Rosenfels, born in Maquoketa, Iowa, decided to do his future fellow quarterback one better -- he lettered in football, basketball, baseball, tennis, and track at Maquoketa High School, making All-State in the former three. One wonders how he had time to do anything else with all those sports he was playing, but he enrolled at Iowa State, majored in marketing, and was a four-year starter for the Cyclones in the Big 12 Conference. He finished with 4,164 total yards, 19 TD and 26 INT, and 3o6 completions on 587 attempts (52.1%), in addition to showing an ability to move the chains on the ground -- he had 660 rush yards and 14 rush TDs on 164 carries, 10 of those coming his senior year. These numbers, although modest, were enough to warrant a fourth-round, 109th-overall pick by the Redskins in 2001, but he saw no playing time in the one season he spent with Washington, as he was third on the depth chart. He moved to the Dolphins the next year and played in four games (no starts) finishing with zero completions on three attempts. He didn't get a start until 2004, one of three games he played in with Miami again, but when he became an unrestricted free agent after the 2005 season, he signed with the Texans.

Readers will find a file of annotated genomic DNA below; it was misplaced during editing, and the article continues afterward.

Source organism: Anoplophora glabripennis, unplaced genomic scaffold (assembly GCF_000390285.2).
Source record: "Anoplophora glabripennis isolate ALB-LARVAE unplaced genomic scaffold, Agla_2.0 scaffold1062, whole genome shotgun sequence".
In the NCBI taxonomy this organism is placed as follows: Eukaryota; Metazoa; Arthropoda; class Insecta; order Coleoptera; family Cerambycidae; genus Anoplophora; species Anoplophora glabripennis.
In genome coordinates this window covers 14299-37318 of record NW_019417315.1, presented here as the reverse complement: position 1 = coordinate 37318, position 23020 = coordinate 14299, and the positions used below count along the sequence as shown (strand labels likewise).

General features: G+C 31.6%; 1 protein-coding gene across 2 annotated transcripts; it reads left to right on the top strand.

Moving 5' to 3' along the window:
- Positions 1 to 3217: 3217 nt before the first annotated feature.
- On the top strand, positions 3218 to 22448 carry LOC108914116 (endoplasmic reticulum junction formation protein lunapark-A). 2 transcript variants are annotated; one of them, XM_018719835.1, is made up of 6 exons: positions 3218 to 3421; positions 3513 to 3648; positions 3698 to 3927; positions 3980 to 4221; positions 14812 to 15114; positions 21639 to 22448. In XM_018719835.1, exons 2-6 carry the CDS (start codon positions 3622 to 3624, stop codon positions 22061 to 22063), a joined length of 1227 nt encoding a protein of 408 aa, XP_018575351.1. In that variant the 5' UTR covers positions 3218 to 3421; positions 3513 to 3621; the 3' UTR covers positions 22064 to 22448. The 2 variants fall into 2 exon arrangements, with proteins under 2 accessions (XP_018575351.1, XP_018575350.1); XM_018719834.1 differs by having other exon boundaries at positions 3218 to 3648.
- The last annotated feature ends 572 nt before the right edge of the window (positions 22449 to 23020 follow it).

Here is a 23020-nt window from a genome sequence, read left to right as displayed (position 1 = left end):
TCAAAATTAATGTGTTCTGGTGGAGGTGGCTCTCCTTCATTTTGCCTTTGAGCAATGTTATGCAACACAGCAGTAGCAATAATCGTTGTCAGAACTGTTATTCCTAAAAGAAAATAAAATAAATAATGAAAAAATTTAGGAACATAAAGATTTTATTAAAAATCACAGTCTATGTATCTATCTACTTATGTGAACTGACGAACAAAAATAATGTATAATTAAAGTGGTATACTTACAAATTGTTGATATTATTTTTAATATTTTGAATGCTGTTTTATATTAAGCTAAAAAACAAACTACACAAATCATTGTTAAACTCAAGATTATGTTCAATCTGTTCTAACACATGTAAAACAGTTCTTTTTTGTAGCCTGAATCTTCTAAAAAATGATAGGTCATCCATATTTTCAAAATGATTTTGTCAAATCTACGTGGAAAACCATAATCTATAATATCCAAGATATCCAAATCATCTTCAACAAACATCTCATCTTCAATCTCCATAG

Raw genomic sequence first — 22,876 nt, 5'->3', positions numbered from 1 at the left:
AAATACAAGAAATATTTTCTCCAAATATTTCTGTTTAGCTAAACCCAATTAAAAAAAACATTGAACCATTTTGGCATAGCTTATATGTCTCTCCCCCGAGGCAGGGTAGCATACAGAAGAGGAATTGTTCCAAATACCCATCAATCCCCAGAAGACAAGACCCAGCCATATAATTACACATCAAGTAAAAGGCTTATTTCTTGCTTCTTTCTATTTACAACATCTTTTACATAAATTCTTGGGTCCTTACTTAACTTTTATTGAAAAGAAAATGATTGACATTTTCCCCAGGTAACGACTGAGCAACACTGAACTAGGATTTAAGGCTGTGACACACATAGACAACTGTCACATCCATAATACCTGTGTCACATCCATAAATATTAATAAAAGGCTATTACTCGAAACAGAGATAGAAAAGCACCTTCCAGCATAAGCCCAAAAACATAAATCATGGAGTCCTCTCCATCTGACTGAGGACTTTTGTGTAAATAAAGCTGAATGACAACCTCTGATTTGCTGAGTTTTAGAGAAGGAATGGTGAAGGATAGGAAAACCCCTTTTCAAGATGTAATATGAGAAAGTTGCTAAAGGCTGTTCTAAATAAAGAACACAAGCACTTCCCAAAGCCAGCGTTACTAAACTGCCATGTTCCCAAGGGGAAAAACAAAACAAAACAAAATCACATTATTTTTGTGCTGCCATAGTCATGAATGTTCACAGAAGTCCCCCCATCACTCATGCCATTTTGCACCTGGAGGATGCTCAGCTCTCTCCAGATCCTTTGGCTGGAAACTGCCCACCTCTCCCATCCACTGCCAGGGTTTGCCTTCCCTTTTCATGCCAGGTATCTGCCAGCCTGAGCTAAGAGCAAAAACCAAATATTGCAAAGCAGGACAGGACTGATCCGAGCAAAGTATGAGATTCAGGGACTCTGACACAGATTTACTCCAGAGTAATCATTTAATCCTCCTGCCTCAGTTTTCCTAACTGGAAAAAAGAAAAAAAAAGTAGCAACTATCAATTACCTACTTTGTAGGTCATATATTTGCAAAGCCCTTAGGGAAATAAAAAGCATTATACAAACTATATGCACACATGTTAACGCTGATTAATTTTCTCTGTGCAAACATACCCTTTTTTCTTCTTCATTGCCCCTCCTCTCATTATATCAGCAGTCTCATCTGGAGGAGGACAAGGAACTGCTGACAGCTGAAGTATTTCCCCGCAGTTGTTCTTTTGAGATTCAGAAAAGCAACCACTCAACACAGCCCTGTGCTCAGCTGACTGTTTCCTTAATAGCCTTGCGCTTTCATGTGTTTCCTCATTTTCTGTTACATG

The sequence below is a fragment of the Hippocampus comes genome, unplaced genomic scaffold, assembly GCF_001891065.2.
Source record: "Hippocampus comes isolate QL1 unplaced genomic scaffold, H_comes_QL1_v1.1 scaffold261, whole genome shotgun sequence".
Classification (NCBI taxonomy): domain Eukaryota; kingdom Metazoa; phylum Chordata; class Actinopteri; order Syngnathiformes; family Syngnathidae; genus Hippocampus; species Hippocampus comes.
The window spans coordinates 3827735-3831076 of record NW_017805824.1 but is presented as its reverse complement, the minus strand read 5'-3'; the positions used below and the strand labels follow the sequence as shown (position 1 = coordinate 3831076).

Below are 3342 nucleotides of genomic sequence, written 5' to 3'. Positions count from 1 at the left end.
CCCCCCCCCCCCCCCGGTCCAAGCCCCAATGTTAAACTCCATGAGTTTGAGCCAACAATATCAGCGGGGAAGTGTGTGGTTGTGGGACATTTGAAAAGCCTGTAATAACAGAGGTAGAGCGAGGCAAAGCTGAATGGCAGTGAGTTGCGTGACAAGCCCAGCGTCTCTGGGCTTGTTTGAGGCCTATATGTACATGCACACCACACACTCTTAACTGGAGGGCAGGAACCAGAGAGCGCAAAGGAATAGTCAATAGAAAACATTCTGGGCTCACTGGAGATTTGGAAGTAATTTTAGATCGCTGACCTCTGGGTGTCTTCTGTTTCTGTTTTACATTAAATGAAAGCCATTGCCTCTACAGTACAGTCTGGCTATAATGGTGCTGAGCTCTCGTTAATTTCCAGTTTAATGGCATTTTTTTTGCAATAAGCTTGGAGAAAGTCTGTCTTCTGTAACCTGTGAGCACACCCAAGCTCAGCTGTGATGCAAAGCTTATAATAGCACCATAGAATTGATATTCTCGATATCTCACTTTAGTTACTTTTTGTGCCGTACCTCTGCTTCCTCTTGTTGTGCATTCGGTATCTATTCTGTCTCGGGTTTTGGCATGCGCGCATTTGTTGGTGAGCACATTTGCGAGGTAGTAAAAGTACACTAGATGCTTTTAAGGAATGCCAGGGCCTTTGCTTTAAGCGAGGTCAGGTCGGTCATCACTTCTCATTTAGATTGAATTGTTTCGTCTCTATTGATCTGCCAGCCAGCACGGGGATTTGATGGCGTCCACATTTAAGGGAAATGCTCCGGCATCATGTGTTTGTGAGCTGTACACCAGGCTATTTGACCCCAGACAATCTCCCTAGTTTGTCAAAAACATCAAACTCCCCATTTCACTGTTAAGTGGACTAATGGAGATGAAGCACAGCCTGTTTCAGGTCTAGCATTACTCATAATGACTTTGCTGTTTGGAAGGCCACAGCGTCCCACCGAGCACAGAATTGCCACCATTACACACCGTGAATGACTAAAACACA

His first season in Houston red went well, as he completed 27 of 39 passes (69.2%) for 3 TD and 1 INT, playing in four games but starting none of them. His opportunity to start more than one game in a season finally came with Schaub's injury in Week 13, so he took over in Week 14 against the Buccaneers and won, 38-14. (He also beat the Broncos in Week 15, 31-13, but I prefer not to think about that. Firstly, it was due to the fact that the Broncos' O-line, as has been proved by filmed evidence, did not even give Cutler 4 seconds to throw before Mario Williams and the rest of the Houston defense was allowed to bust through and sit on his head. This was not due to anything Rosenfels did, unless he spiked the Broncos' Gatorade with Ambien). Still, he finished 4-1 as a starter against Schaub' s 4-7, and the one loss came to the Colts. Then again, beating the Raiders, Buccaneers, and Broncos isn't terribly difficult, but he did however help the Texans shellack the playoff-bound Jaguars 42-28 in Week 17 -- even though Quinn Gray, starting for the Jags in place of Garrard, threw 4 touchdown passes.